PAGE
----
Dear Darwin: Postpartum depression has a purpose |

Dear Darwin: Postpartum depression has a purpose

Robert Valko
Dear Darwin
Vail, CO Colorado

As I watched video of Tom Cruise leapfrogging off of Oprah’s furniture on YouTube a few years ago, I couldn’t help but wonder what it would be like to interview him.

Though I’d like to talk to him about Scientology, Brooke Shields and postpartum depression, I’m not sure I’d be able to squeeze in any questions with all the catapulting going on. Maybe I could conduct the interview on a trampoline and bounce alongside him as he’s working on his McTwist 1260’s . . .

“So Tom, why are you so opposed to psychiatry?” boingboing.

In between deep breaths and big air-hair, he might answer, “Because autism can be treated with Flintstone Chewables.”

My eyebrows would peak. “Okay then. And what about schizophrenia and major depression?”

Sweat beading up on his forehead, he might say, “I’d suggest 100 jumping jacks and 200 pull-ups a day.”

“Interesting. How about postpartum depression?” I would ask.

“Vitamin C along with 200 rounds on the Thigh Master.”

“Well alllllrighty then.”

I would then switch gears and ask him a more serious question. “Why specifically do you believe psychiatry is harmful?”

“Gee Robert, I don’t know. Maybe it has something to do with the 18,000 frontal lobotomies performed in the U.S. between 1939 and 1951, not to mention the tens of thousands performed in other countries. Just to remind you, a lobotomy is the scrambling of the front of a person’s brain. To streamline the process, American neurologist Walter Freeman used an ice pick for the procedure.”

“Pretty crazy stuff. That was back in the early days of psychiatry though.”

“Oh, you want more recent examples? Not a problem. It’s estimated by Dr. David Healy, director of the North Wales Department of Psychological Medicine, that as many as 50,000 people have committed suicide while on Prozac.”

“Point well taken Tom. I can see why you are so distrustful of psychiatry.”

“And you know Robert, it’s not just about unsound practices and medications. Psychiatrists are under the impression that man is an animal – only made of flesh and blood. Nothing could be further from the truth. Man is a spiritual entity. People are eternal, their souls live countless lives. They – their bodies and their souls – should not be treated with chemicals. These meds damage the soul in the long run.”

“But psych meds help a lot of people Tom. Brooke Shields said that she felt better after taking meds, not to mention the millions of others who could not function without psychiatric medication.”

“That’s great, Robert. But they’re not getting to the root of their problems, their only masking them. This results in an endless looping of the same problem over multiple lifetimes. Postpartum depression is the result of a traumatic event that occurred when raising offspring in a past life. Masking it in this life will only perpetuate it. You have to confront your problems consciously and work through them – not mask them with meds.”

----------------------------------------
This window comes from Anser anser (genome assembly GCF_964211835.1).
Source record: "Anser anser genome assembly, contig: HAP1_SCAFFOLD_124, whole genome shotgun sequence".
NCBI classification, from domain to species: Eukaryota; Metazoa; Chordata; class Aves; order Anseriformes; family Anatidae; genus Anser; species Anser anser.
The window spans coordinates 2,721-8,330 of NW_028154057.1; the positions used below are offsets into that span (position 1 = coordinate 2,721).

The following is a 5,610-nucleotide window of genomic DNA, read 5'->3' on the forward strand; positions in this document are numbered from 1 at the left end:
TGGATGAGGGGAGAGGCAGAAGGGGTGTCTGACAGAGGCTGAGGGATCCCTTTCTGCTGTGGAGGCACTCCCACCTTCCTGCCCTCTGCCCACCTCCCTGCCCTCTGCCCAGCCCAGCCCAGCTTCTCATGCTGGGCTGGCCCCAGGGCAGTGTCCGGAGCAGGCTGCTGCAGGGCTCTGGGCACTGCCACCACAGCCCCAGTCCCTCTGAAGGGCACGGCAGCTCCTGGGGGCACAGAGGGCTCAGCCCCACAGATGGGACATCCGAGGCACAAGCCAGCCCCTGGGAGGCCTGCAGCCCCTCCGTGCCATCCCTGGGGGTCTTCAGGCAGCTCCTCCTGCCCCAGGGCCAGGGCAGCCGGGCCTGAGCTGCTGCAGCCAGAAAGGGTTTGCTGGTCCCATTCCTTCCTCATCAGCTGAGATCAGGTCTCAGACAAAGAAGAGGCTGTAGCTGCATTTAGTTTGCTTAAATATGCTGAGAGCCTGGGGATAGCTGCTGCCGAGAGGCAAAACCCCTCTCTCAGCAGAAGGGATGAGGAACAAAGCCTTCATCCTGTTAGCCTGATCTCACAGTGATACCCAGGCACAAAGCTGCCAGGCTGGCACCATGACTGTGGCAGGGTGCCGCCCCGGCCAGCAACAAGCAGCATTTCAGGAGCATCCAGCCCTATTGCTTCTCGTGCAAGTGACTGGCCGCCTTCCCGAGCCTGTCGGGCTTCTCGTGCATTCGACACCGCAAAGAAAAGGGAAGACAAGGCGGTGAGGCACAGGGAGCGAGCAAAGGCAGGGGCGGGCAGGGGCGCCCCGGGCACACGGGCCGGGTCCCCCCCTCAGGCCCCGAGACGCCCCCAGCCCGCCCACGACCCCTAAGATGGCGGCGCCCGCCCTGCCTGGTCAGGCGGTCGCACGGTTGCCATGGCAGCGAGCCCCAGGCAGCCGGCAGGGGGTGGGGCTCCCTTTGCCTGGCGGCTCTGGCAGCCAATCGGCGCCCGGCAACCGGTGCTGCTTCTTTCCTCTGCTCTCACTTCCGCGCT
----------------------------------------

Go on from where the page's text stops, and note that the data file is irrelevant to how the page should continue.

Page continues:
“Actually Tom, postpartum depression is more likely a problem of this life – induced by evolution. You see, mothers typically don’t experience postpartum depression unless a.) the father is not around b.) the mother is lacking a stable social network c.) the baby is unhealthy d.) the mother-father relationship is not a good one.

“In Brooke Shields’ case, her dad had recently died, her husband was often out of town and there were complications with the pregnancy. She felt very disconnected from her baby.”

“You see Tom, because a woman’s reproductive years are short and brief, evolution has engineered the female mind to experience pain, suffering and depression when conditions aren’t conducive to successfully raising a baby.”

“And when this occurs, negative feelings flood the woman’s mind so that others notice her distress. This may happen so that those around her assist her in raising the child. In the words of professor Edward Hagen at Washington State University, ‘Postpartum depression is like a labor strike, in which a mother’s reduced interest in her baby may serve to elicit help from others. Studies do suggest that higher levels of postpartum depression symptoms in mothers motivate more child care by fathers, and increased social support is one of the best predictors for the remission of postpartum depression.'”

“No, no, no, Robert. You people have it all wrong. You have so much to learn. Anyone have any vitamin C?” Tom might have asked.

Robert Valko is a graduate of Northwestern University. For the academic sources used to write this piece, or for new column ideas, e-mail Robert at

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